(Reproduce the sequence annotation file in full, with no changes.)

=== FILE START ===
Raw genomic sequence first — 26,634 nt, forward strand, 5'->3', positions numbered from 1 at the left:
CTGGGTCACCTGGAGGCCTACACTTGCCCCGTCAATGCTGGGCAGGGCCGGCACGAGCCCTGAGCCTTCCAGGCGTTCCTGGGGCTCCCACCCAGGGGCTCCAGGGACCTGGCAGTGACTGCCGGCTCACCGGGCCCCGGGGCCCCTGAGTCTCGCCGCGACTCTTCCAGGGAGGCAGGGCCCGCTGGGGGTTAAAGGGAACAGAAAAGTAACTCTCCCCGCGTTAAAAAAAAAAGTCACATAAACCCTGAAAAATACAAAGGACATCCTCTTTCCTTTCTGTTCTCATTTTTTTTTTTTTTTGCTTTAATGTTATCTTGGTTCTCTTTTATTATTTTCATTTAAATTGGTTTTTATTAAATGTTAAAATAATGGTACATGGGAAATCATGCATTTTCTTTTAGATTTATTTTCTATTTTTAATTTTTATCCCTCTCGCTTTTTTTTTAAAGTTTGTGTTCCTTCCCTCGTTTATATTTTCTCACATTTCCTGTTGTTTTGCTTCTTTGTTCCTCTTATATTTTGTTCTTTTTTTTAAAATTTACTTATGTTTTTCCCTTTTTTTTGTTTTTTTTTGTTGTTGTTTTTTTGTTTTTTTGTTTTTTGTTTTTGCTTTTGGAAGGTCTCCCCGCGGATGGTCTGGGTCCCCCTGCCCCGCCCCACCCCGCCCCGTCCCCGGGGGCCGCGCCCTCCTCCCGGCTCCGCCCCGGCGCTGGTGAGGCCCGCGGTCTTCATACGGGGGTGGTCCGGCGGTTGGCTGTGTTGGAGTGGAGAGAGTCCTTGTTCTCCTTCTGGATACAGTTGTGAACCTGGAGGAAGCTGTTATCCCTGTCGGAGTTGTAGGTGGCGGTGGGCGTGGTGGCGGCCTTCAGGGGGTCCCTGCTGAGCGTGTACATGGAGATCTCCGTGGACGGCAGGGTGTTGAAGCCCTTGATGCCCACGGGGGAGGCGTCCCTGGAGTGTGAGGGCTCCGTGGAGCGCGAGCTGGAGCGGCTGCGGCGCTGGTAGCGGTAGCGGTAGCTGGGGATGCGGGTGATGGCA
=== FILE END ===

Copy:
Raw genomic sequence first — 26,634 nt, forward strand, 5'->3', positions numbered from 1 at the left:
CTGGGTCACCTGGAGGCCTACACTTGCCCCGTCAATGCTGGGCAGGGCCGGCACGAGCCCTGAGCCTTCCAGGCGTTCCTGGGGCTCCCACCCAGGGGCTCCAGGGACCTGGCAGTGACTGCCGGCTCACCGGGCCCCGGGGCCCCTGAGTCTCGCCGCGACTCTTCCAGGGAGGCAGGGCCCGCTGGGGGTTAAAGGGAACAGAAAAGTAACTCTCCCCGCGTTAAAAAAAAAAGTCACATAAACCCTGAAAAATACAAAGGACATCCTCTTTCCTTTCTGTTCTCATTTTTTTTTTTTTTTGCTTTAATGTTATCTTGGTTCTCTTTTATTATTTTCATTTAAATTGGTTTTTATTAAATGTTAAAATAATGGTACATGGGAAATCATGCATTTTCTTTTAGATTTATTTTCTATTTTTAATTTTTATCCCTCTCGCTTTTTTTTTAAAGTTTGTGTTCCTTCCCTCGTTTATATTTTCTCACATTTCCTGTTGTTTTGCTTCTTTGTTCCTCTTATATTTTGTTCTTTTTTTTAAAATTTACTTATGTTTTTCCCTTTTTTTTGTTTTTTTTTGTTGTTGTTTTTTTGTTTTTTTGTTTTTTGTTTTTGCTTTTGGAAGGTCTCCCCGCGGATGGTCTGGGTCCCCCTGCCCCGCCCCACCCCGCCCCGTCCCCGGGGGCCGCGCCCTCCTCCCGGCTCCGCCCCGGCGCTGGTGAGGCCCGCGGTCTTCATACGGGGGTGGTCCGGCGGTTGGCTGTGTTGGAGTGGAGAGAGTCCTTGTTCTCCTTCTGGATACAGTTGTGAACCTGGAGGAAGCTGTTATCCCTGTCGGAGTTGTAGGTGGCGGTGGGCGTGGTGGCGGCCTTCAGGGGGTCCCTGCTGAGCGTGTACATGGAGATCTCCGTGGACGGCAGGGTGTTGAAGCCCTTGATGCCCACGGGGGAGGCGTCCCTGGAGTGTGAGGGCTCCGTGGAGCGCGAGCTGGAGCGGCTGCGGCGCTGGTAGCGGTAGCGGTAGCTGGGGATGCGGGTGATGGCA